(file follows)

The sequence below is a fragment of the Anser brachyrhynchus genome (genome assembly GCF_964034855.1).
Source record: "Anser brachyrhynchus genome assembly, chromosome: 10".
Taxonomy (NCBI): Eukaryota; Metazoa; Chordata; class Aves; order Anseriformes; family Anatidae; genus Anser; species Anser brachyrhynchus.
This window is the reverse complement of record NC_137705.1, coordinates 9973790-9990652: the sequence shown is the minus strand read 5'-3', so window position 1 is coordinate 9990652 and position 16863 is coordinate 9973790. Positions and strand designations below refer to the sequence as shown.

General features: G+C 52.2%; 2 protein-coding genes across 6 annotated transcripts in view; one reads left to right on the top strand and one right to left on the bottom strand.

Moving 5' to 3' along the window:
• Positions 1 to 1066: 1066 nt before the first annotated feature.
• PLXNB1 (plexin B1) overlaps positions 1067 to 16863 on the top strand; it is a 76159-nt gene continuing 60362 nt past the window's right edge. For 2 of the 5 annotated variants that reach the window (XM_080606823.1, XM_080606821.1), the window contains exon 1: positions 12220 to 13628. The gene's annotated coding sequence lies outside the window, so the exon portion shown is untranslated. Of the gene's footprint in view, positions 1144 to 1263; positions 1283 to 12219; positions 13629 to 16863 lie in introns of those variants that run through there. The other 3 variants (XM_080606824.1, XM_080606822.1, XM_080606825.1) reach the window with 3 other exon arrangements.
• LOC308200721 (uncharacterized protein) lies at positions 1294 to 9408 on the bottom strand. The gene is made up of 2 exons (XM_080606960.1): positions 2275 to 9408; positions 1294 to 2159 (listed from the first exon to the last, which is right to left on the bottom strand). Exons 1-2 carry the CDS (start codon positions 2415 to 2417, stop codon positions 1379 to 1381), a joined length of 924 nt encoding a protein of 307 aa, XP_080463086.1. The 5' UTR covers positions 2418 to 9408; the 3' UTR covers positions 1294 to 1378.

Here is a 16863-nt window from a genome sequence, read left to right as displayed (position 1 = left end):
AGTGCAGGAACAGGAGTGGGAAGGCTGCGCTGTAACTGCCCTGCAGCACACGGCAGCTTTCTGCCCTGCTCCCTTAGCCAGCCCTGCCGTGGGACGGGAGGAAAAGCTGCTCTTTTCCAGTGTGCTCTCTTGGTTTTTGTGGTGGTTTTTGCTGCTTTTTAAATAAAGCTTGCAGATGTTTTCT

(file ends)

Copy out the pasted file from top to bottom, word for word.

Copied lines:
The sequence below is a fragment of the Anser brachyrhynchus genome (genome assembly GCF_964034855.1).
Source record: "Anser brachyrhynchus genome assembly, chromosome: 10".
Taxonomy (NCBI): Eukaryota; Metazoa; Chordata; class Aves; order Anseriformes; family Anatidae; genus Anser; species Anser brachyrhynchus.
This window is the reverse complement of record NC_137705.1, coordinates 9973790-9990652: the sequence shown is the minus strand read 5'-3', so window position 1 is coordinate 9990652 and position 16863 is coordinate 9973790. Positions and strand designations below refer to the sequence as shown.

General features: G+C 52.2%; 2 protein-coding genes across 6 annotated transcripts in view; one reads left to right on the top strand and one right to left on the bottom strand.

Moving 5' to 3' along the window:
• Positions 1 to 1066: 1066 nt before the first annotated feature.
• PLXNB1 (plexin B1) overlaps positions 1067 to 16863 on the top strand; it is a 76159-nt gene continuing 60362 nt past the window's right edge. For 2 of the 5 annotated variants that reach the window (XM_080606823.1, XM_080606821.1), the window contains exon 1: positions 12220 to 13628. The gene's annotated coding sequence lies outside the window, so the exon portion shown is untranslated. Of the gene's footprint in view, positions 1144 to 1263; positions 1283 to 12219; positions 13629 to 16863 lie in introns of those variants that run through there. The other 3 variants (XM_080606824.1, XM_080606822.1, XM_080606825.1) reach the window with 3 other exon arrangements.
• LOC308200721 (uncharacterized protein) lies at positions 1294 to 9408 on the bottom strand. The gene is made up of 2 exons (XM_080606960.1): positions 2275 to 9408; positions 1294 to 2159 (listed from the first exon to the last, which is right to left on the bottom strand). Exons 1-2 carry the CDS (start codon positions 2415 to 2417, stop codon positions 1379 to 1381), a joined length of 924 nt encoding a protein of 307 aa, XP_080463086.1. The 5' UTR covers positions 2418 to 9408; the 3' UTR covers positions 1294 to 1378.

Here is a 16863-nt window from a genome sequence, read left to right as displayed (position 1 = left end):
AGTGCAGGAACAGGAGTGGGAAGGCTGCGCTGTAACTGCCCTGCAGCACACGGCAGCTTTCTGCCCTGCTCCCTTAGCCAGCCCTGCCGTGGGACGGGAGGAAAAGCTGCTCTTTTCCAGTGTGCTCTCTTGGTTTTTGTGGTGGTTTTTGCTGCTTTTTAAATAAAGCTTGCAGATGTTTTCT